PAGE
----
Conversation

If it’s not possible to meet in person, the student and I speak on the phone or via Skype. I try to get to know as much as I can about the student and gain a sense of where he is in the essay process. I also make a point of asking questions about all the other components of a student’s college application because it is critical to consider the essay in the context of the entire application.

If, in our first conversation, a student claims to have no idea of what to write about, or fears that nothing in their experience is original or exceptional, I offer a list of writing prompts that provides students with new angles into their personal experience.  When students freely explore these prompts (without the constraints of structure and grammatical rules), we frequently discover unexpected, rich material. As we discuss what emerges, and I help to identify topics, students forget their initial trepidation and are motivated to move forward with the process.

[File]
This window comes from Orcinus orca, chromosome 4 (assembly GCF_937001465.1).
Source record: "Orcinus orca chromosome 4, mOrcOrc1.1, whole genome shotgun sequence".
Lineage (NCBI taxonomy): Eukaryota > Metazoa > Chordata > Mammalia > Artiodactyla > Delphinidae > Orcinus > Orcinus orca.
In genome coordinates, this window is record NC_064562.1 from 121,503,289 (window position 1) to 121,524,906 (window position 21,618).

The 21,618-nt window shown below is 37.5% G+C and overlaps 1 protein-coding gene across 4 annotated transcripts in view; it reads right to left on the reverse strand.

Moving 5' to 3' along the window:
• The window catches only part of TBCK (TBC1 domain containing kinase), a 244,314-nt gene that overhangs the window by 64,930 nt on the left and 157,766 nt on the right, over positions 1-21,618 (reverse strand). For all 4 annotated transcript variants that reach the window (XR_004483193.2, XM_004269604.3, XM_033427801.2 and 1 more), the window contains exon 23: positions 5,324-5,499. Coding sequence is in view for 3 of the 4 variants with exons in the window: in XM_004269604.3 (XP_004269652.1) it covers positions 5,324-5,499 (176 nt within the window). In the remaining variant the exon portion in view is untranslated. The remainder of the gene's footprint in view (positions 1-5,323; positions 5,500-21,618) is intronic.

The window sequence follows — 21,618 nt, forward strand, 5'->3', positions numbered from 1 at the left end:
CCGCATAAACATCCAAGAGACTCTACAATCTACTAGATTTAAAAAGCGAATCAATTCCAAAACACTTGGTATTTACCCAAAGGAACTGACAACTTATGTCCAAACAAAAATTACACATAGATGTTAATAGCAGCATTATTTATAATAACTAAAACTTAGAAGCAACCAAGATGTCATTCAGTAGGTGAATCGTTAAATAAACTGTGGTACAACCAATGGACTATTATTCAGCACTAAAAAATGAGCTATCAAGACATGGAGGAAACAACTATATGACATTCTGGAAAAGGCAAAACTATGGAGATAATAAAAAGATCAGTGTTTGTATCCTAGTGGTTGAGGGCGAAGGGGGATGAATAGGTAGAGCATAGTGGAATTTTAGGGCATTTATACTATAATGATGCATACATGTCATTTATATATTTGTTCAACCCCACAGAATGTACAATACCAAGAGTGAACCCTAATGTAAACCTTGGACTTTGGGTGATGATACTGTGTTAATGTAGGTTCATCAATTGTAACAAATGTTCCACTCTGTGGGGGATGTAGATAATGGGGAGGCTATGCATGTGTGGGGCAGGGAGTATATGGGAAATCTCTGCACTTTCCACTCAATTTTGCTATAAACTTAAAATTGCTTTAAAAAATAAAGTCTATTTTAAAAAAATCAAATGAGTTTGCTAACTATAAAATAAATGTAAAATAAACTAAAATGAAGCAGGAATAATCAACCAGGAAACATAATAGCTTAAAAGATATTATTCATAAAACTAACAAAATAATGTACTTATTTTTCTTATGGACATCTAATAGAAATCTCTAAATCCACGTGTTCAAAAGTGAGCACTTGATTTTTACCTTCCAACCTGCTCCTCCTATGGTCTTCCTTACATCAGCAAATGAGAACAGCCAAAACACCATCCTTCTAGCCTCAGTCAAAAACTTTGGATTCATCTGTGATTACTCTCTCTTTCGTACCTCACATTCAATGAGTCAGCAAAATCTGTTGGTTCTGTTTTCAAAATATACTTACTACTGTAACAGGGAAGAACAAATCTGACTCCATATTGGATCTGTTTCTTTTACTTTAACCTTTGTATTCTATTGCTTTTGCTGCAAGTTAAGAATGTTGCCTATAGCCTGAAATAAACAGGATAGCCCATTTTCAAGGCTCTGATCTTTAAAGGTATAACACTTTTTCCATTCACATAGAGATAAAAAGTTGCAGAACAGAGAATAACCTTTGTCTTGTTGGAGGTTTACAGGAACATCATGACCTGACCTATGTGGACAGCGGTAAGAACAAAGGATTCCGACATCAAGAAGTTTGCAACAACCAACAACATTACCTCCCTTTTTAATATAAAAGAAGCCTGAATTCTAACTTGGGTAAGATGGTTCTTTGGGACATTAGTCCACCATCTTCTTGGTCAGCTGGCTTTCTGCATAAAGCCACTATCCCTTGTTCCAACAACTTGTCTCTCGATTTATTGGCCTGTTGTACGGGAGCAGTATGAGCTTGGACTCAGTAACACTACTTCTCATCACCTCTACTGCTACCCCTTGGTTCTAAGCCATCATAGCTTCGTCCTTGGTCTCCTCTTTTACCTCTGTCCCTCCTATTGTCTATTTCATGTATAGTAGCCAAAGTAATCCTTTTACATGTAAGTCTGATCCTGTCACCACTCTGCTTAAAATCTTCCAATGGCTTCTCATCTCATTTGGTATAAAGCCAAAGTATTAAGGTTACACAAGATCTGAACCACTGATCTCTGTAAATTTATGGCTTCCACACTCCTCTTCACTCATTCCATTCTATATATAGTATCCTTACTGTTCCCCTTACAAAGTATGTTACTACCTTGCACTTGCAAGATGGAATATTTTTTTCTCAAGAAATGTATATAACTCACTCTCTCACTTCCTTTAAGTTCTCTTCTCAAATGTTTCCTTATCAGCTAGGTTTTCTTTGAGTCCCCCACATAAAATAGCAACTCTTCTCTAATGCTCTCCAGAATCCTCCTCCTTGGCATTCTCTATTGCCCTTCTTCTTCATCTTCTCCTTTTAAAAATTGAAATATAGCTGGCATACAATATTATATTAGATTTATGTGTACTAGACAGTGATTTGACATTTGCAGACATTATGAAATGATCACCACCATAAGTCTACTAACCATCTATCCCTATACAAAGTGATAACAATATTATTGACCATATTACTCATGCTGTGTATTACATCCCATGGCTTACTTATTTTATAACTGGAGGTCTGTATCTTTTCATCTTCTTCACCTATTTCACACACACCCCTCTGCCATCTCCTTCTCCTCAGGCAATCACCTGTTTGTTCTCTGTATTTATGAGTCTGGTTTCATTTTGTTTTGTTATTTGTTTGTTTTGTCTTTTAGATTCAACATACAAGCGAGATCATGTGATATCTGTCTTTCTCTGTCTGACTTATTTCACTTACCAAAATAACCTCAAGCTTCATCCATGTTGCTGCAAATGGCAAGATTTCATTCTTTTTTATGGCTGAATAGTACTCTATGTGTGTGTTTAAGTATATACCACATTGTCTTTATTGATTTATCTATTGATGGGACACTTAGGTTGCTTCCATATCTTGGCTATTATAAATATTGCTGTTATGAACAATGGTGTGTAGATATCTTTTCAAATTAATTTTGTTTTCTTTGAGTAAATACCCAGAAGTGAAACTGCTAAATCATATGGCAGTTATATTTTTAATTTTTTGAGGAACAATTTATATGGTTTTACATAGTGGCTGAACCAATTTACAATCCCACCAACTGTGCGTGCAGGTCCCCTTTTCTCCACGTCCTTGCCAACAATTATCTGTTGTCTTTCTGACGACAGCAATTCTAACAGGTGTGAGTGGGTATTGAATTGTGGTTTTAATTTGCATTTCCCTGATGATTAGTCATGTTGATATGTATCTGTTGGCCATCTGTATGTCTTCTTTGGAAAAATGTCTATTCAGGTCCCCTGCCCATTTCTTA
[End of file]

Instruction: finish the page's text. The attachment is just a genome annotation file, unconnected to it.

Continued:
If a student is still stuck, we read and discuss sample essays.  Once students recognize how infinitely varied successful college essays are in content, structure, style, and tone, they usually feel more willing to take risks and begin the process.

If a student arrives at our first meeting with a draft in hand, I read it on the spot so we can discuss its potential.  If the student and I agree that their concept is worth pursuing, I offer suggestions for revision.

Continued Communication

Students email me drafts, and I respond within forty-eight hours with comprehensive comments via email and/or phone.

It is impossible to say how many drafts a student will write.  The first drafts are often rough explorations of one or more topics. To help the student hone his concept, I ask questions to draw out anecdotes or memories that the student might not have considered exploring. I also point out ideas that are worthy of further development. To make the essay more vivid and lively, I point out places where more details are needed. As the essay begins to take shape, the focus of the work shifts to finding the most effective way to organize the student’s ideas. In the final stage of drafting, we focus on fine-tuning and editing for mechanical errors. At all times, I encourage students to maintain their own voice.

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